Cheers and boos erupted from the audience of nearly 200 on Thursday night as Public Speakers Tell Ashland Public Library Board Members How They Feel on some children’s books.
The the books have been called both pornographic and academic since hitting shelves earlier this year.
Protesters initially targeted five books, two of which are now in the adult section of the library, according to board chairwoman Sandra Hedlund Tunnell.
The other three tracks remain in the children’s section: “Own Your Period: A Fact-filled Guide to Period Positivity” by Chella Quint, “Making A Baby” by Rachel Greener, and “Puberty Is Gross But Also Really Awesome” by Gina Loveless .
All three titles contain illustrations and no photographic images.
Spectators bring signs
The June library board meeting made headlines with a handful of visitors. In July, the crowd of nearly 200 filled the public library and spilled out into the parking lot during the meeting.
Attendees were again numerous, some arriving more than an hour before the meeting, many with signs in their hands: “Ban Assault Rifles, Not Books”; “Support the library, not censorship” and “Books unite us, censorship divides us”.
An opposite sign said, “Find hope in Jesus. He forgives. He loves you.”
Tunnell explained at the start of the meeting that only a few visitors would have the floor – those who had called the library in advance would have 5 minutes each to share their opinions.
“Sexually Explicit Material”
The members of the public who were there to support the library are not actually residents of Ashland County, said the Reverend John Bouquet, pastor of Bethel Baptist Church.
“We welcome our out-of-town visitors,” Bouquet said in turn, prompting cries of, “We’re not!”
The pastor reiterated the same point he made before – that the books “introduce children to sexually explicit content too soon”.
He said the discussion was “about discretion”.
“It’s about protecting the hearts and minds of our children in their formative years,” Bouquet said.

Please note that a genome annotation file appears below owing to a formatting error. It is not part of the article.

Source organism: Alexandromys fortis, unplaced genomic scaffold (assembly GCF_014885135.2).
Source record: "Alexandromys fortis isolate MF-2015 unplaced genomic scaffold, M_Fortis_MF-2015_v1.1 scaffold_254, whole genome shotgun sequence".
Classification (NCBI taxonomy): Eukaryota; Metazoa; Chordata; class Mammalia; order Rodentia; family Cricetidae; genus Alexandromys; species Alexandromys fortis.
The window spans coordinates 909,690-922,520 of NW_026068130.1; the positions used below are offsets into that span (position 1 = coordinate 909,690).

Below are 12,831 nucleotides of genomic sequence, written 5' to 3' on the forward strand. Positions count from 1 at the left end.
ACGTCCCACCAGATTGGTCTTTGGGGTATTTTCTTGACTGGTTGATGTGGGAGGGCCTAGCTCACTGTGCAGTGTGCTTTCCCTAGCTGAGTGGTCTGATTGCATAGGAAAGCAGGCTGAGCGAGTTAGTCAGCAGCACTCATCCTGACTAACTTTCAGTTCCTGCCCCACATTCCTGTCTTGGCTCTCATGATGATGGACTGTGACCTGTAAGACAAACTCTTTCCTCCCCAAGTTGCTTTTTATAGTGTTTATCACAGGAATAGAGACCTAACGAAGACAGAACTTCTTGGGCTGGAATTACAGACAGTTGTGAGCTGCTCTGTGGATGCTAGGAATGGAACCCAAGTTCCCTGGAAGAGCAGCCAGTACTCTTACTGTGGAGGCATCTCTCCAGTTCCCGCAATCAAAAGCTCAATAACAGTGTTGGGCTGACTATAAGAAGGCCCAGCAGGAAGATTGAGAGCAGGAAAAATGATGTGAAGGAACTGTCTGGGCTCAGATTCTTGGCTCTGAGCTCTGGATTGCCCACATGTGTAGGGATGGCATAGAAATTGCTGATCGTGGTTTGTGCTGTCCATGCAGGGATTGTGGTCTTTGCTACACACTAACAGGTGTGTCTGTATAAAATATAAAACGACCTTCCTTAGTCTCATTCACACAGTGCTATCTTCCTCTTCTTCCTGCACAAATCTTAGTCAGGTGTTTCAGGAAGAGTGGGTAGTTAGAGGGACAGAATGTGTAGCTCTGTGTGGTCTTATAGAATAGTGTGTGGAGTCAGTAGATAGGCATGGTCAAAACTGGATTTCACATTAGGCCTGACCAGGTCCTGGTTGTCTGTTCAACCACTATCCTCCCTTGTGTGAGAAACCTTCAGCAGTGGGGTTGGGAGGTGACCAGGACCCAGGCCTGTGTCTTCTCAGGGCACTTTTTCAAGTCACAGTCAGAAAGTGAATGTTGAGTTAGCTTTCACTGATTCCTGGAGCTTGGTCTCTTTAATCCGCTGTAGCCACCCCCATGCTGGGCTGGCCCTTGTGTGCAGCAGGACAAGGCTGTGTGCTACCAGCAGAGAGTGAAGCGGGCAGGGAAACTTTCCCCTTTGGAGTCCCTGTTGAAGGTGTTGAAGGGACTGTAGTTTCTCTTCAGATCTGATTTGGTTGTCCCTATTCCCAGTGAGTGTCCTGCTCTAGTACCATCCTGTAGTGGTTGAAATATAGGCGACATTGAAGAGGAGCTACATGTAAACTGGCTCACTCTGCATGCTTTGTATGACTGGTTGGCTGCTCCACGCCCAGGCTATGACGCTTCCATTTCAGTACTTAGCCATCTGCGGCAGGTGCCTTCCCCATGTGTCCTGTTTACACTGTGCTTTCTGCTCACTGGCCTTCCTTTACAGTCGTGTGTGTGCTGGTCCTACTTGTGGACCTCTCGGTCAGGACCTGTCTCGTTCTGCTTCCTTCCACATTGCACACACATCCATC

He said the books contained “graphic images of naked men” and accused the publishers of having “another agenda”.
“We’re not asking for their removal,” Bouquet said. “Books can stay in the library. Just move them to the adult section.”
“Stop this false narrative”
Kathy Barnet is an Ashland resident and mother of three. She said it would be dangerous for books to be removed from the library just to go against someone’s beliefs.
She challenged the audience to think about what might happen if a Muslim or someone of another faith succeeded in getting Christian books banned from the library.
“Do they have the right to do this? Barnet asked. “Of course not. This is where we go down a slippery slope.”
His reference to the documents as “health books” drew boos from a few. She said history is not kind to those who ban books.
“I’m sure we’ve all heard them called the facts of life,” Barnet said. “These are facts.”
She asked parents if it would be better for children to learn about puberty from other children, on the internet or from library books.
“Nobody puts porn in the kids section,” Barnet said. “Stop this false narrative.”
The illustrations were not drawn “by accident”
William Herod lives in the village of Jeromesville, about 10 minutes southeast of Ashland, and said he was the father of four library users.
He said he objected to the content of the books in question.
“As an artist by trade, I know that the illustrator’s pencil did not accidentally place a child’s face directly in front of a man’s exposed genitals,” Herod said.
It only takes a child a few seconds to open a book and see the documents, he said. And while it’s not offensive for the library to have the books, it’s offensive to put them in the children’s section.
Herod said the discussion “belongs to Ashland” and should not include “the shuttle protesters”.
Hate mail that does not reflect Christian love
The second pastor to speak, Rev. Justin Hylden of First Presbyterian Church in Ashland, read a statement he prepared with input from seven other local clergy.
The pastor said he was in favor of the library keeping the books where they are.
“Let’s be clear, child pornography is a profound tragedy, the gravity of which should not be mitigated by association with the content of these books,” Hylden said. “These books do not contain any pornographic images. They contain anatomically illustrative representations of the human body appropriate for their age group and educational purposes.”
He reminded audiences that classic works of art are far more sexually explicit than the books in question.
Even the Bible itself, he said, “includes many explicit accounts.”
He said it was important that freedom, rather than censorship, prevail. Through disagreements, everyone should continue to love their neighbour.
“We don’t represent a Christian town, but Christians in a town,” Hylden said. “We are grateful for all of our neighbours.”
“We understand that library board members have received hate mail,” Hylden continued. “We unconditionally declare that this is contrary to the way of Jesus and does not reflect Christian love.”
Following all the comments, Tunnell thanked everyone for coming.
“We appreciate your interest in the library,” she said. “We also like the library.”